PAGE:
Nitrogen is a crucial nutrient for plant growth and development in agriculture. Canada is the top producer and exporter of field peas in the world, with Saskatchewan being home to 54 per cent of pea growing area.
“Canadian agriculture relies heavily on inorganic nitrogen fertilizers to achieve higher yield in crops,” said Dhillon, whose research is being conducted in the USask College of Agriculture and Bioresources. “These nitrogen fertilizers are one of the most expensive and energy-intensive inputs in our agricultural systems.”
Although these fertilizers come with financial costs for producers, they also come with environmental concerns related to nitrous-oxide emissions from application.
“There is a critical need to reduce nitrogen fertilizer usage in Canadian agriculture,” said Dhillon.
To address this need, Dhillon’s study examines how nodules on the roots of the pea plant hold onto nitrogen and investigates possible genetic combinations of pea varieties that can be bred to increase this ability.
The work is supervised by Dr. Tom Warkentin (PhD), a USask plant sciences professor and Ministry of Agriculture Strategic Research Program Chair in Pulse Crop Breeding and Genetics.
“We tested pea breeding lines in multiple environments in Saskatchewan for their nitrogen fixing and agronomic performance,” said Dhillon. “We are evaluating 220 pea varieties originating from different parts of the world for their nitrogen fixation potential and adaptation under Saskatchewan environments.”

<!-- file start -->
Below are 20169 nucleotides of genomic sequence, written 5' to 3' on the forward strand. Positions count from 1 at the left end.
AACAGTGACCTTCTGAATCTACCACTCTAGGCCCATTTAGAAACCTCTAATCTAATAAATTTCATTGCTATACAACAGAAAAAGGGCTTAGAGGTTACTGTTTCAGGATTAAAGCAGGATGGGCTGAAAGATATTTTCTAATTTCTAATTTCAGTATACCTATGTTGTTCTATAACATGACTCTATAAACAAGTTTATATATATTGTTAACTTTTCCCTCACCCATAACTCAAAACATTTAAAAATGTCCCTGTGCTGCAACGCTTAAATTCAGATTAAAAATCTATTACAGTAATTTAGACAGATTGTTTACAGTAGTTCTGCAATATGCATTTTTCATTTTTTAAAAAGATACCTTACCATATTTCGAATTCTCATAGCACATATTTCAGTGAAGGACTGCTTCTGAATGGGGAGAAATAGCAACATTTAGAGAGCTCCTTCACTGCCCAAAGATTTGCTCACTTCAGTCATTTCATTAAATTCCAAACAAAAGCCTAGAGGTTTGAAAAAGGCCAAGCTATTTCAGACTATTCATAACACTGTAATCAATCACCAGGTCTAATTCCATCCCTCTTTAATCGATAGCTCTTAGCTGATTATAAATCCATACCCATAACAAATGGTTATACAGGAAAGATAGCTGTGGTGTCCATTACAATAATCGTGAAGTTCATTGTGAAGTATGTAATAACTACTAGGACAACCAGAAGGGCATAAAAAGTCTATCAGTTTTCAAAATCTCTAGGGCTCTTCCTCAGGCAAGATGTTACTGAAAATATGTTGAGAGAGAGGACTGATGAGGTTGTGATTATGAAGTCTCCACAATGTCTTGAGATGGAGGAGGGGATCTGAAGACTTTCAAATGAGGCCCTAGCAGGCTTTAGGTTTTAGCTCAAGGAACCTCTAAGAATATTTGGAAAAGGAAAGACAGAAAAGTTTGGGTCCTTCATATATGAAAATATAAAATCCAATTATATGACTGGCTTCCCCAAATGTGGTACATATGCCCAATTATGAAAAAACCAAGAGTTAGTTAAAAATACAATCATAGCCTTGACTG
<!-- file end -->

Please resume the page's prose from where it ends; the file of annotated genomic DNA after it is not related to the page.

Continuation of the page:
The pea breeding lines in this study were generated at the USask Crop Development Centre. The idea is to take higher-performing pea varieties from other parts of the globe and combine them with Saskatchewan crops to increase production while creating heartier plants that require less nitrogen fertilizer.
“By crossing top-performing and Saskatchewan-adapted pea varieties (high yielding but low nitrogen fixation) with pea nodulation mutants (low yielding and high nitrogen fixation), our study is the first study that involves estimating the potential of nitrogen fixation of a large number of pea breeding lines under actual field conditions,” said Dhillon.
She said achieving higher nitrogen fixation in pea plants without reducing seed yield makes peas an attractive and profitable choice in Western Canadian cropping systems.
Another part of the study examines pea root architecture systems to identify potential structures that may hold onto nitrogen more efficiently.
“I had the opportunity to work with the team at the Global Institute for Food Security under the supervision of Dr. Leon Kochian (PhD) and his team to associate root architectural traits with nitrogen fixation potential in peas. I am also working alongside USask research officer Dr. Kishore Gali (PhD) to identify genes that regulate nitrogen fixation in peas. I am currently analyzing and interpreting data from these experiments,” Dhillon said.
Benefits of this research include the potential to reduce dependance on chemical fertilizers, to improve soil health, to reduce crop production cost and to increase protein content of pea seeds.
“This project will directly contribute to the (USask) mission to improve food security and long-term sustainability,” said Dhillon, who expects to complete her PhD in 2023.
The research is supported by the College of Agriculture and Bioresources, the Saskatchewan Ministry of Agriculture, and the Western Grains Research Foundation.
This article first ran as part of the 2022 Young Innovators series, an initiative of the USask Research Profile and Impact office in partnership with the Saskatoon StarPhoenix.